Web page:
It seemed like a brilliant move at the time. A year into Putin’s second term as president, Russia seemed, briefly, on the brink of change. Putin’s administration had badly bungled pension reform, and people responded by coming out to protest by the thousands. Opinion polls showed his popularity slipping for the first time since he came to power. It seemed reasonable to assume his luck would run out: oil prices could not stay at $50 a barrel forever, and once they started slipping, Russians would wake up to the restrictions Putin had placed on their freedoms by monopolizing the media and effectively abolishing most elections. Then there would be a revolution. The only thing missing from this scenario was a man to lead the revolution. This is where Kasparov would step in.
As the top-ranked chess player of all time (even though he has not played a tournament for more than eight years, he still retains the honor), Kasparov was officially in possession of the best brain in Russia. He was famous. He was universally loved and respected. He also had the money to fund his own campaign for leader of the revolution. He was, in other words, perfect.
For Kasparov, it was the beginning of an entirely new life. He had been a professional chess player since the age of 12, and he had spent his life in chess fighting the establishment: first the Soviet chess establishment, which did not fancy having a Jewish-Armenian upstart from Baku unseat a loyal Communist ethnic Russian as the world champion, and later, the World Chess Federation, from which he split in a controversy over corruption in 1993 and with which he never fully reconciled. “They just did not want to let him play,” his mother, Klara Kasparova, told me bitterly at the time.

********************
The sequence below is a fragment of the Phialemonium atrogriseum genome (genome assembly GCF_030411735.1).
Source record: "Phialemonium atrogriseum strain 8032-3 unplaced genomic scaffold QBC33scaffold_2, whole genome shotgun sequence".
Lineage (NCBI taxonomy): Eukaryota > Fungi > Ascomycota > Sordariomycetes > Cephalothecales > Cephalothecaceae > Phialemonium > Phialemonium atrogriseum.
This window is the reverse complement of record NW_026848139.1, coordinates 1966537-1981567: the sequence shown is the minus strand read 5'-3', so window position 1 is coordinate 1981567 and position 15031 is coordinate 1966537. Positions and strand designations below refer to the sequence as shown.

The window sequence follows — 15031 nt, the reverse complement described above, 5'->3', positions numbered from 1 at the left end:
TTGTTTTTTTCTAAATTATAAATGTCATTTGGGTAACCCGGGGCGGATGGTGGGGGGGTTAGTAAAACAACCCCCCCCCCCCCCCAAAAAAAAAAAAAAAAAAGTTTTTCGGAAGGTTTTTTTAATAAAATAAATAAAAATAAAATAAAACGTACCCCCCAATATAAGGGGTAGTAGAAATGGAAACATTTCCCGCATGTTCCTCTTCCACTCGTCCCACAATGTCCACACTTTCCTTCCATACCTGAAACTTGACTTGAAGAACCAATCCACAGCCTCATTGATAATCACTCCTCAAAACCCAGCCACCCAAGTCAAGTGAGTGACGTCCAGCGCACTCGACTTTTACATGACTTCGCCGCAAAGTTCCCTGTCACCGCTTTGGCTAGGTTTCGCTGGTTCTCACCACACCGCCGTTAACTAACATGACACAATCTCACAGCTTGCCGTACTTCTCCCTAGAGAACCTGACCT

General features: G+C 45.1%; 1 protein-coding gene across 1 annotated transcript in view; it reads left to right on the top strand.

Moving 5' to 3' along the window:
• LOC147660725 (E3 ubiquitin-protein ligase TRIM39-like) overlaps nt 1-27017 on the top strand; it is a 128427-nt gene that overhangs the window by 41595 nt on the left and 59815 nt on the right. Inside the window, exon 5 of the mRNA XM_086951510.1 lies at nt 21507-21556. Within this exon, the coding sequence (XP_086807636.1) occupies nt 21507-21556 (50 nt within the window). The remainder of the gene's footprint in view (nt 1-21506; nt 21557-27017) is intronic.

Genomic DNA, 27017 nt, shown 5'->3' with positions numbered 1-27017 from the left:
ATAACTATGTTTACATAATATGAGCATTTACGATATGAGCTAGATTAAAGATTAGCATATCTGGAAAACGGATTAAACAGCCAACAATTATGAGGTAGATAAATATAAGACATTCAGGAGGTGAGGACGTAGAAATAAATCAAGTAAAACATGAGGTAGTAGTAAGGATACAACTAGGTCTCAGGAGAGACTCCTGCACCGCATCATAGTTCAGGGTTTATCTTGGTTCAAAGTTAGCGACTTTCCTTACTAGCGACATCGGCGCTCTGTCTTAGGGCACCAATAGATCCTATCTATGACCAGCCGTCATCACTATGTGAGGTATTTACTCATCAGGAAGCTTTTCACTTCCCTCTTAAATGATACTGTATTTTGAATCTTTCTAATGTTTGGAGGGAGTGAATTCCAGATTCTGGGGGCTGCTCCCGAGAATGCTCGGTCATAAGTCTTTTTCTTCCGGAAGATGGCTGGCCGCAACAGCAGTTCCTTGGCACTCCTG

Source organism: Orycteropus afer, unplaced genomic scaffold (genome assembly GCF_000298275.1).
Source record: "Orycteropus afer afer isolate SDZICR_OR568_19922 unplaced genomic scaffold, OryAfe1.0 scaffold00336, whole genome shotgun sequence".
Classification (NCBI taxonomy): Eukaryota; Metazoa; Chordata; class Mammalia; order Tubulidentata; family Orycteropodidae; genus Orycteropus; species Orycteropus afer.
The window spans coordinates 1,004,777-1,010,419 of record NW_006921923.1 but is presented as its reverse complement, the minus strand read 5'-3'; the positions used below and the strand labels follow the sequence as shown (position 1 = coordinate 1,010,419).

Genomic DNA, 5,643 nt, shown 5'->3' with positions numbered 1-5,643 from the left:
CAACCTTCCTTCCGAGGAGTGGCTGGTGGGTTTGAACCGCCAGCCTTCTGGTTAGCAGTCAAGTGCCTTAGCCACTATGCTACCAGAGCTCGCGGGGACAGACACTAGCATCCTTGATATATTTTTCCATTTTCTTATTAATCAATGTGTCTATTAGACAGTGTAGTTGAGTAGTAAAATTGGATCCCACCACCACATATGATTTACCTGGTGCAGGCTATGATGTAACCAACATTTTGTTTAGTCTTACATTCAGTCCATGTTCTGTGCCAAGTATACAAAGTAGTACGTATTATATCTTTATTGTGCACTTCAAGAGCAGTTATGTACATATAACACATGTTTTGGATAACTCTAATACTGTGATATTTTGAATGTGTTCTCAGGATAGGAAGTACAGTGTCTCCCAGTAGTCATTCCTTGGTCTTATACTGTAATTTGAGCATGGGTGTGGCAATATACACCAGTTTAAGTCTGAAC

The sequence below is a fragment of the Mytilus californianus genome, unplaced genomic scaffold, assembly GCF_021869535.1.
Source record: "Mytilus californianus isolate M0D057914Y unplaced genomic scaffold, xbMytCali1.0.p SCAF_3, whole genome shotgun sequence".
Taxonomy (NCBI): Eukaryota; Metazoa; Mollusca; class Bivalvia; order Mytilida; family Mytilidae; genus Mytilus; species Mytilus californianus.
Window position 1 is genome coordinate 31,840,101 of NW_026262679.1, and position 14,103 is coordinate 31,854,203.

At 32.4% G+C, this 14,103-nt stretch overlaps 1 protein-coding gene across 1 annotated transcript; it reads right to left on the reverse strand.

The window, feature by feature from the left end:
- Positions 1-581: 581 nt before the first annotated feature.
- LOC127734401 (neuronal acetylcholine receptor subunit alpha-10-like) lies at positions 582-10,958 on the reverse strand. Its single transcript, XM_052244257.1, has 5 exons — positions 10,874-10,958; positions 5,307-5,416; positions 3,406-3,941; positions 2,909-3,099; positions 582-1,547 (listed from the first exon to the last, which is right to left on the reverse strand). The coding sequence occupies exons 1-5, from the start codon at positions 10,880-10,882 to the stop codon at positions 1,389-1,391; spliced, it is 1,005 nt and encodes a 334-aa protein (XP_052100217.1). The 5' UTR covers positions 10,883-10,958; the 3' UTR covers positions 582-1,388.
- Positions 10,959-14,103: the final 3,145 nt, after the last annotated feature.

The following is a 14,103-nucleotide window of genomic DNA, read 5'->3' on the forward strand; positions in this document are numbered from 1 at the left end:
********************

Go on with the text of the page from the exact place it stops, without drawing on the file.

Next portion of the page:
Kasparova, now 75, has been the coauthor of his chess career (and his books); his caretaker (he had been a sickly child); home-schooling teacher (regular schooling was not only incompatible with his travel schedule but did not suit his temperament, believed Klara, who worked out an individualized program for her son); and his auxiliary coach. Garry’s father had died when the boy was 7, plunging Klara into a stupor from which, she told me, she emerged only upon the realization that her then-9-year-old son was a genius. From this point on he was her life’s project. But in politics, she told me seven years ago, he would be on his own.
Garry and Klara Kasparov were living together at the time, in an arrangement that also included Garry’s second wife and their 8-year-old son: the family occupied a set of conjoined apartments on the fourth floor of a 1960s apartment building in Moscow’s priciest neighborhood. At the same time that Kasparov launched his political career, he also decided to divorce to be with a young St. Petersburg college graduate named Darya. Rather than move into the family nest, Darya and Garry would split their time between their two cities.